Q101 Mr. Gerry Steinberg (City of Durham): But if you are not then bringing them in, one can understand why morale does suffer if you are losing the equivalent of 3,000 man years. That is an incredible loss and it seems you are almost willing the consequence of low morale and therefore further sickness because you will not contemplate what seems the obvious thing to do, which is where possible, particularly with longer term absence, to ensure that they are replaced so that at least you are minimising the morale factor and the stress factor.

Mr Wheatley: We have to hold money back in a separate pot for doing that. The risk, if we compensate for time off lost through sickness by any form of overtime on multiple rates, is that we build in an incentive to go sick for some staff but other staff will gain as a result. When we did have overtime in the Prison Service, which I remember, one of the major problems was people working almost an unofficial sickness roster in order to generate overtime for other prison officers, and I would be very reluctant to pay additional money to cover staff sickness. I would much rather put the pressure on people to come to work and try and manage sickness down as we do at the moment.

Mr Narey: When we had overtime, Mr Williams, prison officers worked an average of 56 hours a week, costs were out of control and prisons were deeply unsatisfactory places.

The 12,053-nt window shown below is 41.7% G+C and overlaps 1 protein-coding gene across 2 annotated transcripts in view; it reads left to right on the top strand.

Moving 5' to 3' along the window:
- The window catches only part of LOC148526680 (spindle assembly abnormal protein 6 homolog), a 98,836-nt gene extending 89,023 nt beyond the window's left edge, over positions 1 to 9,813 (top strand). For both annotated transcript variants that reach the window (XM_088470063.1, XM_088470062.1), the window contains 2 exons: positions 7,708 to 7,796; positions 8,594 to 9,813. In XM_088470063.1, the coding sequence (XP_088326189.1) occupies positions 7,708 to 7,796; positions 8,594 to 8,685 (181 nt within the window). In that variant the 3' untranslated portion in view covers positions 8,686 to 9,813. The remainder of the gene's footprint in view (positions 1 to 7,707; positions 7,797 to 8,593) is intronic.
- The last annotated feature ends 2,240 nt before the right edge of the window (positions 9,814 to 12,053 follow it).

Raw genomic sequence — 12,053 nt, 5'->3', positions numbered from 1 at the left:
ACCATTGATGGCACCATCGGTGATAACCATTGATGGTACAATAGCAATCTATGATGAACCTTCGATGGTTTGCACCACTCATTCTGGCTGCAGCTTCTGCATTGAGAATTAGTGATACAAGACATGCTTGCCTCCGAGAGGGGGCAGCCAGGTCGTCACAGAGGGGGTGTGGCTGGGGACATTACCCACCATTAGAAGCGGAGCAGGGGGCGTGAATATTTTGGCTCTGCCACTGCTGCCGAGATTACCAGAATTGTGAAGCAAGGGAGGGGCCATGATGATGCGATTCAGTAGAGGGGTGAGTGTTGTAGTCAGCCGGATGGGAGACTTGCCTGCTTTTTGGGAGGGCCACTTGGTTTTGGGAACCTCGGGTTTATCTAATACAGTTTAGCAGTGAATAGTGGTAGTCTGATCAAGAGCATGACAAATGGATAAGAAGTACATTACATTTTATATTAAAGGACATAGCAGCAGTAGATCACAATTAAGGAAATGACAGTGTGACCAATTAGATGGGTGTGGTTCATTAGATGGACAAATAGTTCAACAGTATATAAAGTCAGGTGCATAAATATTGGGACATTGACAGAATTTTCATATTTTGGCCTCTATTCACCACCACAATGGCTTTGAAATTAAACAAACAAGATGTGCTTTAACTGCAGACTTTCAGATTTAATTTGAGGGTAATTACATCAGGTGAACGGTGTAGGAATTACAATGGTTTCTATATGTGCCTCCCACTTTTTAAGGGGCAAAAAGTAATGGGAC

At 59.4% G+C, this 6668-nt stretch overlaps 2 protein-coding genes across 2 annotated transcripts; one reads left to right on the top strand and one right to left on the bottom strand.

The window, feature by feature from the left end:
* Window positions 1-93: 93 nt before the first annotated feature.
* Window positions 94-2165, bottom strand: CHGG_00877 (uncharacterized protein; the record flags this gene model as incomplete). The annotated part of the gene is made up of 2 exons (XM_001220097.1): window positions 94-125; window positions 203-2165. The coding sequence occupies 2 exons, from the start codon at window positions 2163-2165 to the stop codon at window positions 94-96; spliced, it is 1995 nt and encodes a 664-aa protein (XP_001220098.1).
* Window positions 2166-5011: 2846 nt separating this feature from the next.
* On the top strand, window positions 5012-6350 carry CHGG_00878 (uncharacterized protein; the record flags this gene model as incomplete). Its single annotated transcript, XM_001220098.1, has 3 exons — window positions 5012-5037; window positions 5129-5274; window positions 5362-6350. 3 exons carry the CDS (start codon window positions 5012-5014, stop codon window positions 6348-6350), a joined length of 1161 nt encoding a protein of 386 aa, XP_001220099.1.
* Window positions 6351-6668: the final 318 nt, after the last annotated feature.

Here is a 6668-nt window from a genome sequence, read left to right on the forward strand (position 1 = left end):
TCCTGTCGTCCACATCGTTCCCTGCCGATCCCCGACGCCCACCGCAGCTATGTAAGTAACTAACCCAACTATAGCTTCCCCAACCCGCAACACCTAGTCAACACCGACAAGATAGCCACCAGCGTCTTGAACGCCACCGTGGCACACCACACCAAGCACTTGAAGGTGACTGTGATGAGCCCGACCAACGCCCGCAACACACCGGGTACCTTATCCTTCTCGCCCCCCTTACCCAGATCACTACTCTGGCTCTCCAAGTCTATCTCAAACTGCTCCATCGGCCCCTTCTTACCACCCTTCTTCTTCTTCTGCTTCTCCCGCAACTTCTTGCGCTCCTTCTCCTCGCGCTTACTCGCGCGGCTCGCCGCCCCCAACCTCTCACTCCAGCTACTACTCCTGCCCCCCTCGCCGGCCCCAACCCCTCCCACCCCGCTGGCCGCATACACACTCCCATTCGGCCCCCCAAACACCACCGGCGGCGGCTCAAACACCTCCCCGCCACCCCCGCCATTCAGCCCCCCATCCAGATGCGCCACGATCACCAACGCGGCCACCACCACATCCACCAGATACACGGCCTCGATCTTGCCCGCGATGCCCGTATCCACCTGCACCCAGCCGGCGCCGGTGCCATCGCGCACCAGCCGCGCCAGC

Q123 Mr. Gerry Steinberg (City of Durham): What I was trying to do in my original questions was to show that by reading this report it seemed that bad management was the prime factor in allowing absenteeism and the type of prison that prison officers were absent from, and there were other examples of bad management in paragraphs 2.2 or 3.21 where the governors seemed to be blaming everybody but themselves. I take the view that it is no good whining on and saying it is somebody else's fault. At the end of the day the buck stops here and it is the governor's responsibility. I find that they are perhaps some of the most aloof civil servants to deal with, you can never speak to a governor, they are never there or there is always somebody else who is going to come back to you, so I am not surprised that they do not like to be told what to do and do not even read the memoranda that come out. I think bad management has a lot to do with it. If you have a bad governor who is doing that the system will not work. Also, in terms of the prison, I have mentioned that there are three prisons in my constituency, Frankland, a dispersal prison, high security; Low Newton, women, and Durham, local and high security for women. The people who work in those prisons are my constituents who are local people in the main. This is for my own personal interest. What is the absenteeism in those three prisons?